Source: U.S. Customs Service.

In cases where the auditor concludes the act is illegal and could have a material effect on the entity’s financial statements, he or she must inform management and the audit committee of it immediately. Further, under Section 10A of the Securities Exchange Act of 1934, if management does not take “timely and appropriate remedial action” to address the illegal act, the auditor must report the situation to the board of directors. If the auditor does not receive confirmation that the board reported the act to the SEC within one day of receiving notice of it, the auditor must either resign or, by the following day, give the SEC a copy of his or her report to the board. (See “The [Private Securities Litigation] Reform Act: What CPAs Should Know,” JofA , Sep.96, page 55.)

As noted earlier, independent auditors performing financial statement audits are less likely than other members of the profession to encounter possible signs of money laundering. But accounting professionals acting in the following capacities may find such evidence. Their responsibilities are addressed in both authoritative and non-authoritative guidance. (See “Professional Guidance,” at the end of the article)

Accountants in management positions who record and report entity transactions, such as CEOs, COOs, CFOs, CIOs, controllers, risk managers, compliance officers and related staff.

In-house financial systems consultants.

Internal auditors responsible for operations and compliance auditing.

Practitioners who provide outsourced regulatory examination services.

Forensic accountants.

Public practitioners who perform compliance and operational audits.

Risk management practitioners and compliance specialists.

Tax practitioners, especially in jurisdictions where filings connected with anti-money-laundering laws (currency transaction and suspicious activity reporting) are directed to tax authorities.

Terms of the Money Laundering Trade

While money laundering techniques have become increasingly complex, they tend to consist of three basic steps:

Placement is the transfer of illegal activities’ proceeds into financial systems without attracting the attention of financial institutions and government authorities. Money launderers accomplish this by dividing their tainted cash into small sums and executing transactions that fall beneath banks’ regulatory reporting levels.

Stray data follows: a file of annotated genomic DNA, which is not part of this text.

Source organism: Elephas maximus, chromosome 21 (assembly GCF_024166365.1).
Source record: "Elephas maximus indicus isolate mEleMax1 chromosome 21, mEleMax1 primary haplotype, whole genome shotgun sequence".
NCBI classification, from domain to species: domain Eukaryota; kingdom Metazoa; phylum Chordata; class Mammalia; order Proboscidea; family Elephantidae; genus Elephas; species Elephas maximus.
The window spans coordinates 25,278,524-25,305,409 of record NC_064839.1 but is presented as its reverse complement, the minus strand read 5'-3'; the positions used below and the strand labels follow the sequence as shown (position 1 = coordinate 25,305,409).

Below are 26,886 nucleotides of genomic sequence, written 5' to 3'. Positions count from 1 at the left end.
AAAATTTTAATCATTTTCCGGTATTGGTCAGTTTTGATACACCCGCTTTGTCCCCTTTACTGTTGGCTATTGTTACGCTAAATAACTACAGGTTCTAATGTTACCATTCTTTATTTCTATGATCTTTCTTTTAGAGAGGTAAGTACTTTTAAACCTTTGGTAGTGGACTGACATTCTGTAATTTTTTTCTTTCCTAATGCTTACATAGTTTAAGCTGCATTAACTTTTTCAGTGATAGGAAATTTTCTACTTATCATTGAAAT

Layering is the process of generating a series of transactions in order to distance the proceeds from their illegal source and to obfuscate the audit trail. Common layering techniques include outbound electronic funds transfers, usually directly or subsequently into a “bank secrecy haven,” or a jurisdiction with lax recordkeeping and reporting requirements, and withdrawals of already placed deposits in the form of highly liquid monetary instruments, such as money orders or travelers checks.

Integration , the final money laundering stage, is the unnoticed reinsertion of successfully laundered, untraceable proceeds into an economy. This is accomplished through a variety of spending, investing and lending techniques and cross-border, seemingly legitimate transactions.


Money laundering disrupts financial systems around the world by damaging international financial institutions’ reputations and weakening their relationships with intermediaries, regulators and the general public. To coordinate an international response to this danger, the Group of Seven (G-7) (Canada, France, Germany, Italy, Japan, the United Kingdom and the United States) in 1989 formed a global money-laundering watchdog organization called the Financial Action Task Force (FATF). Since then, FATF membership has grown to nearly 30 countries and jurisdictions.